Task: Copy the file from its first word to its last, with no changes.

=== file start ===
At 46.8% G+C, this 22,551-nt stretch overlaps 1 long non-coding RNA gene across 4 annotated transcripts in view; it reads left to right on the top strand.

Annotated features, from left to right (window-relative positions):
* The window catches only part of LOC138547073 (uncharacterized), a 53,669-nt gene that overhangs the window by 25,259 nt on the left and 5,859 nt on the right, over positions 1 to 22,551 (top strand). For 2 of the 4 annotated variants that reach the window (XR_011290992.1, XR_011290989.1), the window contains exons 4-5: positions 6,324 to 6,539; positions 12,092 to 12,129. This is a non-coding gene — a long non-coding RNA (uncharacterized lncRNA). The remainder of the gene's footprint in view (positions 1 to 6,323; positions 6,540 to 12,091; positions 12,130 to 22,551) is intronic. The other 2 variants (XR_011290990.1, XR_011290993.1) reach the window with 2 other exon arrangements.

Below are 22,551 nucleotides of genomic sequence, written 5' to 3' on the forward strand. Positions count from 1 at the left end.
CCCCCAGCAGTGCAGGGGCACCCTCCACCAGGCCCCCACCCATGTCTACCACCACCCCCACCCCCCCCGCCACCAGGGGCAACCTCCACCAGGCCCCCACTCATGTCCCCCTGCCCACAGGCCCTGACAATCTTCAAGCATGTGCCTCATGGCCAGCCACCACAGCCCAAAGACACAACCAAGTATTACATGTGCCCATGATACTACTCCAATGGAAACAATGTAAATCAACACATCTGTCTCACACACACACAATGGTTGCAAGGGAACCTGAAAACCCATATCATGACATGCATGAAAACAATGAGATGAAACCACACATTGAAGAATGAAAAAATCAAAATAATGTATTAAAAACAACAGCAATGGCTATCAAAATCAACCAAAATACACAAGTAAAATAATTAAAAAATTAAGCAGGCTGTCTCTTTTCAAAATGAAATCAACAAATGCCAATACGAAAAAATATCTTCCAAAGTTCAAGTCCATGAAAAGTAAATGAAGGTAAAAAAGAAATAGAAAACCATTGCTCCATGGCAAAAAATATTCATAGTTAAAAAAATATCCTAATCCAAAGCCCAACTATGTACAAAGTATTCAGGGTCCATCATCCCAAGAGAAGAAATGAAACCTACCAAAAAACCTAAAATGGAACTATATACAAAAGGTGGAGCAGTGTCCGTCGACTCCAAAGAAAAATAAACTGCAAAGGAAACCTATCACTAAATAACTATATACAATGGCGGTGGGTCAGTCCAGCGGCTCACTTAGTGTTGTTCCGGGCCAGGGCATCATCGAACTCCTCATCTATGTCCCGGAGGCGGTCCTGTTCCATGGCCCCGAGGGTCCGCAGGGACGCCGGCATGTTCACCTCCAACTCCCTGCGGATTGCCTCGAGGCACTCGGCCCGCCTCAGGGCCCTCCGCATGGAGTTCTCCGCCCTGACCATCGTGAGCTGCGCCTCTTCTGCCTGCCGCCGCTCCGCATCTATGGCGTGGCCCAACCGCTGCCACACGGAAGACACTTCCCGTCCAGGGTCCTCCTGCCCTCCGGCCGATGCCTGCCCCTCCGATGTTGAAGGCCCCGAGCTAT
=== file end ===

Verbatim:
At 46.8% G+C, this 22,551-nt stretch overlaps 1 long non-coding RNA gene across 4 annotated transcripts in view; it reads left to right on the top strand.

Annotated features, from left to right (window-relative positions):
* The window catches only part of LOC138547073 (uncharacterized), a 53,669-nt gene that overhangs the window by 25,259 nt on the left and 5,859 nt on the right, over positions 1 to 22,551 (top strand). For 2 of the 4 annotated variants that reach the window (XR_011290992.1, XR_011290989.1), the window contains exons 4-5: positions 6,324 to 6,539; positions 12,092 to 12,129. This is a non-coding gene — a long non-coding RNA (uncharacterized lncRNA). The remainder of the gene's footprint in view (positions 1 to 6,323; positions 6,540 to 12,091; positions 12,130 to 22,551) is intronic. The other 2 variants (XR_011290990.1, XR_011290993.1) reach the window with 2 other exon arrangements.

Below are 22,551 nucleotides of genomic sequence, written 5' to 3' on the forward strand. Positions count from 1 at the left end.
CCCCCAGCAGTGCAGGGGCACCCTCCACCAGGCCCCCACCCATGTCTACCACCACCCCCACCCCCCCCGCCACCAGGGGCAACCTCCACCAGGCCCCCACTCATGTCCCCCTGCCCACAGGCCCTGACAATCTTCAAGCATGTGCCTCATGGCCAGCCACCACAGCCCAAAGACACAACCAAGTATTACATGTGCCCATGATACTACTCCAATGGAAACAATGTAAATCAACACATCTGTCTCACACACACACAATGGTTGCAAGGGAACCTGAAAACCCATATCATGACATGCATGAAAACAATGAGATGAAACCACACATTGAAGAATGAAAAAATCAAAATAATGTATTAAAAACAACAGCAATGGCTATCAAAATCAACCAAAATACACAAGTAAAATAATTAAAAAATTAAGCAGGCTGTCTCTTTTCAAAATGAAATCAACAAATGCCAATACGAAAAAATATCTTCCAAAGTTCAAGTCCATGAAAAGTAAATGAAGGTAAAAAAGAAATAGAAAACCATTGCTCCATGGCAAAAAATATTCATAGTTAAAAAAATATCCTAATCCAAAGCCCAACTATGTACAAAGTATTCAGGGTCCATCATCCCAAGAGAAGAAATGAAACCTACCAAAAAACCTAAAATGGAACTATATACAAAAGGTGGAGCAGTGTCCGTCGACTCCAAAGAAAAATAAACTGCAAAGGAAACCTATCACTAAATAACTATATACAATGGCGGTGGGTCAGTCCAGCGGCTCACTTAGTGTTGTTCCGGGCCAGGGCATCATCGAACTCCTCATCTATGTCCCGGAGGCGGTCCTGTTCCATGGCCCCGAGGGTCCGCAGGGACGCCGGCATGTTCACCTCCAACTCCCTGCGGATTGCCTCGAGGCACTCGGCCCGCCTCAGGGCCCTCCGCATGGAGTTCTCCGCCCTGACCATCGTGAGCTGCGCCTCTTCTGCCTGCCGCCGCTCCGCATCTATGGCGTGGCCCAACCGCTGCCACACGGAAGACACTTCCCGTCCAGGGTCCTCCTGCCCTCCGGCCGATGCCTGCCCCTCCGATGTTGAAGGCCCCGAGCTAT